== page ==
This cleverly devised production from the Marlowe Studio’s first resident company seeks to deconstruct and explore memory and inheritance through visual metaphor, direct address and imagined meetings with long-dead relatives. The stimuli is John Berger’s semi-autobiographical book Here is Where We Meet, a disparate narrative which travels across Europe as the elderly protagonist ‘John’ reflects on his life by experiencing similar meetings. This inter-textual influence is clear throughout the show, providing a compelling hook to hang memories upon.
Accidental Collective are a company well known across Kent for producing innovative and experimental work, and this production contains much stimulus for reflection and some moving moments. The piece opens in a cramped house constructed of fabric walls and containing dusty-looking vintage paraphernalia, as yet unpacked – fertile ground in which to discover things mislaid and overlooked. Some lovely moments include walls being torn down both literally and in the character’s memories, and some imaginative interweaving of Berger’s poetic text with devised content. This is important new work to occur in a region still largely dominated by more traditional or conservative theatrical fare, so I would have liked to see a little more risk-taking in terms of the creative production of the piece. The visual aesthetic is strong but could perhaps have been pushed further at points, particularly in the use of slide projections and by fully utilising the interesting set-up.
There is an interesting gamble, as acknowledged in the programme notes, with a younger company attempting to bring to life the memories and experiences of a much older person, looking forward as the character himself looks back. It is a gamble that in the main pays off well, creating some exciting moments facilitated by sensitive characterisation and well-staged scenes. The scenes concerning Berger’s ‘meetings’ are performed mostly by Emma Darlow and Kascion Franklin, newer additions to the company who have clearly engaged well with the text. Darlow in particular creates an absorbing and believable character as John’s long-dead mother. Kascion seems a little less focused at times, losing a few lines but still showing solid potential.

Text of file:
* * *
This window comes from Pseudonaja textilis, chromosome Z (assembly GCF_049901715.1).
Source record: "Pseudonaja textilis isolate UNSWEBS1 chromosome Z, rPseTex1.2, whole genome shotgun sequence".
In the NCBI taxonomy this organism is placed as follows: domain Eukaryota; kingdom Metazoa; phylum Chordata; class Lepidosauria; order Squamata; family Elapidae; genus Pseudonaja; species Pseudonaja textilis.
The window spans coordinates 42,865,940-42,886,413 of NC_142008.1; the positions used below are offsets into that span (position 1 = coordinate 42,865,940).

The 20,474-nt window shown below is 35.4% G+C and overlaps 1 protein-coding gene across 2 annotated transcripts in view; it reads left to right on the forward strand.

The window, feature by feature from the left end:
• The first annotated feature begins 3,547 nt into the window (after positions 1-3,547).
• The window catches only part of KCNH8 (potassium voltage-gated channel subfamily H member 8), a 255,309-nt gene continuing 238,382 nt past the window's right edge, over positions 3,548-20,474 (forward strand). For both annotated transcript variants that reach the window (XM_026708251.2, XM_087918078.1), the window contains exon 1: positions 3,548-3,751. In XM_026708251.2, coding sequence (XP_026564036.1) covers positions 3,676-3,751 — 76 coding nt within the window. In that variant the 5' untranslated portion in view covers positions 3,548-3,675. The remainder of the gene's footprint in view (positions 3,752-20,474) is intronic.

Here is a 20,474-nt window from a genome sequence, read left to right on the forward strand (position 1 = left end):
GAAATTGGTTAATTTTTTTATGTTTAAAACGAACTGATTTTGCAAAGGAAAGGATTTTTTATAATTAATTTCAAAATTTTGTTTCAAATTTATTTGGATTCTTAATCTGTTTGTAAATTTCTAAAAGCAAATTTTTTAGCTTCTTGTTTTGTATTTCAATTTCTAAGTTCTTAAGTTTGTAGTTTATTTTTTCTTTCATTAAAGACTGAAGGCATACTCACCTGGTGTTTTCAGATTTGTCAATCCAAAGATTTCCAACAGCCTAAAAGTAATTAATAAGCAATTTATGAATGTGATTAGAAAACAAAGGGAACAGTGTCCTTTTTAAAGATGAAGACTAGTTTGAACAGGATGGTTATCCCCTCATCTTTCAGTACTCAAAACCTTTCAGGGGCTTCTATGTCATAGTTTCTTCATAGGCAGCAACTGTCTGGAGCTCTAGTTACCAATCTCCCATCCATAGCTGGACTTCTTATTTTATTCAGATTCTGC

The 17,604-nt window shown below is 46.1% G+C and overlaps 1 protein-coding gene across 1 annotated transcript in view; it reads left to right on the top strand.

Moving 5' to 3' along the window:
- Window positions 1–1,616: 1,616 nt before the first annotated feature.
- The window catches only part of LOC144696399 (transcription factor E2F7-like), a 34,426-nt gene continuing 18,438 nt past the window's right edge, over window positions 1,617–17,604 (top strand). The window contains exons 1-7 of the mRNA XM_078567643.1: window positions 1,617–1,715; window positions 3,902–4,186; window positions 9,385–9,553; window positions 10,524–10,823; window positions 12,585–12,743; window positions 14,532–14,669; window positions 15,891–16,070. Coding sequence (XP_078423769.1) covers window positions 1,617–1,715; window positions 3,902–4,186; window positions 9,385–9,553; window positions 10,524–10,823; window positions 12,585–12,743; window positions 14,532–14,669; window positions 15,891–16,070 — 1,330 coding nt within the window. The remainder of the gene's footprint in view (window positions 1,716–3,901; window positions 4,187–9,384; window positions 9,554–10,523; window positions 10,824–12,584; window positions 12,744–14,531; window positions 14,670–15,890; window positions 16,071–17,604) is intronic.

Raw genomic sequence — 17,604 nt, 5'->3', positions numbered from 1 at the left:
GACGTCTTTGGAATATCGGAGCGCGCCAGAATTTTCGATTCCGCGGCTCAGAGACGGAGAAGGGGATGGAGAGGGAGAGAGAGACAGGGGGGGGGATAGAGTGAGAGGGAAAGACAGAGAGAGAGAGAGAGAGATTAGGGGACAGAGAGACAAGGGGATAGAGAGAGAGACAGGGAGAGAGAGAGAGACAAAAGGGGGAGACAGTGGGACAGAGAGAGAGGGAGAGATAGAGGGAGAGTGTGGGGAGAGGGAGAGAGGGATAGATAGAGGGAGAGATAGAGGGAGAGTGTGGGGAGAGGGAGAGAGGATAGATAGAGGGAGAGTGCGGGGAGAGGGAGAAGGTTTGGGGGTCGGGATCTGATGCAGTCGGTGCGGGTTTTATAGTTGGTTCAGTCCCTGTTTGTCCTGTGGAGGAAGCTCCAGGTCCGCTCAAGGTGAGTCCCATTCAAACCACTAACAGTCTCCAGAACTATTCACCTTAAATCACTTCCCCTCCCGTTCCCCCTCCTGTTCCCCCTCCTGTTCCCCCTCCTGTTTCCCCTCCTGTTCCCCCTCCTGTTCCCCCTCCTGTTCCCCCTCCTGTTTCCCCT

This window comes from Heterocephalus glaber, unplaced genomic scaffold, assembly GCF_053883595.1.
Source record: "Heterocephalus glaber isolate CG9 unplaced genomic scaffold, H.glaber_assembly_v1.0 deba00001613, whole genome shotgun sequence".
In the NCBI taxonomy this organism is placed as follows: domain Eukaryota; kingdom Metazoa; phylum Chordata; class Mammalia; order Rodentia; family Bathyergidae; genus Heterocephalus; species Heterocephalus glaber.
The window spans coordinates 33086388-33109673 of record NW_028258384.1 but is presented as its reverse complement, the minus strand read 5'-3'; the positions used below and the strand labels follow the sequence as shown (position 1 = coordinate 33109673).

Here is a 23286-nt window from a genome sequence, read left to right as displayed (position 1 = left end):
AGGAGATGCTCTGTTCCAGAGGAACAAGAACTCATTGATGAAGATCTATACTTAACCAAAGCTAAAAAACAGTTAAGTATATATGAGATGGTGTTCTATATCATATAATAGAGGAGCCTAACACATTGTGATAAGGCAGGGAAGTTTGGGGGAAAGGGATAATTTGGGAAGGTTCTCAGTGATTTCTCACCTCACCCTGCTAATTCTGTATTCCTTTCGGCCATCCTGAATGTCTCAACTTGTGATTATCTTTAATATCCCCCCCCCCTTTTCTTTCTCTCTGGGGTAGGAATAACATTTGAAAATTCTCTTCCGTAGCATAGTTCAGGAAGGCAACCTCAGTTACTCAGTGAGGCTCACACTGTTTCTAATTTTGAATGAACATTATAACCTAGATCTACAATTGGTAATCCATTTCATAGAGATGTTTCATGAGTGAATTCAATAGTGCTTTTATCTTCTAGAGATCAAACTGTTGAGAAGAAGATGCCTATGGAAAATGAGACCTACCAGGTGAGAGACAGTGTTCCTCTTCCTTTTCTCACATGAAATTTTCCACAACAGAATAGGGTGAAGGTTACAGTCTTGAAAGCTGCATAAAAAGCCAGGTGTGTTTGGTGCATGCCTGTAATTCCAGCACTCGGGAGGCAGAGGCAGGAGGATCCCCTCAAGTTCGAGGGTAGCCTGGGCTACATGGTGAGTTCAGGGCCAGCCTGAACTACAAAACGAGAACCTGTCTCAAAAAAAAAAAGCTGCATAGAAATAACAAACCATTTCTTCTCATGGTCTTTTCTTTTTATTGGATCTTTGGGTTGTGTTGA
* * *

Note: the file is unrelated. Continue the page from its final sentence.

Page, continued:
Daisy Orton and Pablo Pakula (two founding members of the company) are consummate performers whose open address to the audience about their memories of lost relatives is very well framed and delivered. I was most absorbed by Pakula’s lyrical take on his grandmother’s death and the mind’s tendency to confabulation – constructing false memories to fill in the gaps. There is a risk that this style of address however can seem self-indulgent after a while, a fact that the performers themselves acknowledge. There were moments when I felt the narrative straying a little in this direction, but it was pulled back quite quickly and interspersed with some diverse scenes. In this, the company have achieved their aim of creating a ‘meeting place’ for memories and reflection, both on stage and in the spectator’s mind. In some senses here is where we meet is a fragmented and complex piece, but this is surely the point, reflecting as it does the nature of memory and contemplation. It did indeed prompt me to reflect on my own experiences and inheritance as well as what has passed, and some moments created stayed with me long after the production had finished.